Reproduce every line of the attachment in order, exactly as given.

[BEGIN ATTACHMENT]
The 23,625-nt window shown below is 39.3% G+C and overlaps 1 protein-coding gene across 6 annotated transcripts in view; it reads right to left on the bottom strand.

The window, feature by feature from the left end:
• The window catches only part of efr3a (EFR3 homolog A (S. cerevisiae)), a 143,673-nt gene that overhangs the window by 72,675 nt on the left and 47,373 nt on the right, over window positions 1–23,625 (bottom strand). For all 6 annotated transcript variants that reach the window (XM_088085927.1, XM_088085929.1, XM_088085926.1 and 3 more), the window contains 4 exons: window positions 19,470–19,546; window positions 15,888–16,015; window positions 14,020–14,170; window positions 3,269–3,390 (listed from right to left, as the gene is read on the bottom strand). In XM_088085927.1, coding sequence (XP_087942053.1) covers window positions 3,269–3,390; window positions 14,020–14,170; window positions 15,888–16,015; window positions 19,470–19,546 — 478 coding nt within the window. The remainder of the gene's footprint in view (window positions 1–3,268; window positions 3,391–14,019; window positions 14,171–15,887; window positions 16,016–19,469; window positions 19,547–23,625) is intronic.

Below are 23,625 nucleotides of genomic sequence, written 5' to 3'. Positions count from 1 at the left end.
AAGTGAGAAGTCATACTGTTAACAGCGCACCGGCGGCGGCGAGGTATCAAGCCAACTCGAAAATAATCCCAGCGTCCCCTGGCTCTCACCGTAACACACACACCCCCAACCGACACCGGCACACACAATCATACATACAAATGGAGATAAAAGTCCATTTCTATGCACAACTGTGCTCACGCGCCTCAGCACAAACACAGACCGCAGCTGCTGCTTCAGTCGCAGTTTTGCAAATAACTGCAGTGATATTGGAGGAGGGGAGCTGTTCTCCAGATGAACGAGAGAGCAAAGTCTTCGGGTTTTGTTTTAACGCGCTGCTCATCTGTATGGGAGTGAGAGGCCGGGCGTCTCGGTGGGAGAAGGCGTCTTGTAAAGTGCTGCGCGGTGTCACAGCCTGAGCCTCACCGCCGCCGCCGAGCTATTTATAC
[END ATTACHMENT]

The 23,625-nt window shown below is 39.3% G+C and overlaps 1 protein-coding gene across 6 annotated transcripts in view; it reads right to left on the bottom strand.

The window, feature by feature from the left end:
• The window catches only part of efr3a (EFR3 homolog A (S. cerevisiae)), a 143,673-nt gene that overhangs the window by 72,675 nt on the left and 47,373 nt on the right, over window positions 1–23,625 (bottom strand). For all 6 annotated transcript variants that reach the window (XM_088085927.1, XM_088085929.1, XM_088085926.1 and 3 more), the window contains 4 exons: window positions 19,470–19,546; window positions 15,888–16,015; window positions 14,020–14,170; window positions 3,269–3,390 (listed from right to left, as the gene is read on the bottom strand). In XM_088085927.1, coding sequence (XP_087942053.1) covers window positions 3,269–3,390; window positions 14,020–14,170; window positions 15,888–16,015; window positions 19,470–19,546 — 478 coding nt within the window. The remainder of the gene's footprint in view (window positions 1–3,268; window positions 3,391–14,019; window positions 14,171–15,887; window positions 16,016–19,469; window positions 19,547–23,625) is intronic.

Below are 23,625 nucleotides of genomic sequence, written 5' to 3'. Positions count from 1 at the left end.
AAGTGAGAAGTCATACTGTTAACAGCGCACCGGCGGCGGCGAGGTATCAAGCCAACTCGAAAATAATCCCAGCGTCCCCTGGCTCTCACCGTAACACACACACCCCCAACCGACACCGGCACACACAATCATACATACAAATGGAGATAAAAGTCCATTTCTATGCACAACTGTGCTCACGCGCCTCAGCACAAACACAGACCGCAGCTGCTGCTTCAGTCGCAGTTTTGCAAATAACTGCAGTGATATTGGAGGAGGGGAGCTGTTCTCCAGATGAACGAGAGAGCAAAGTCTTCGGGTTTTGTTTTAACGCGCTGCTCATCTGTATGGGAGTGAGAGGCCGGGCGTCTCGGTGGGAGAAGGCGTCTTGTAAAGTGCTGCGCGGTGTCACAGCCTGAGCCTCACCGCCGCCGCCGAGCTATTTATAC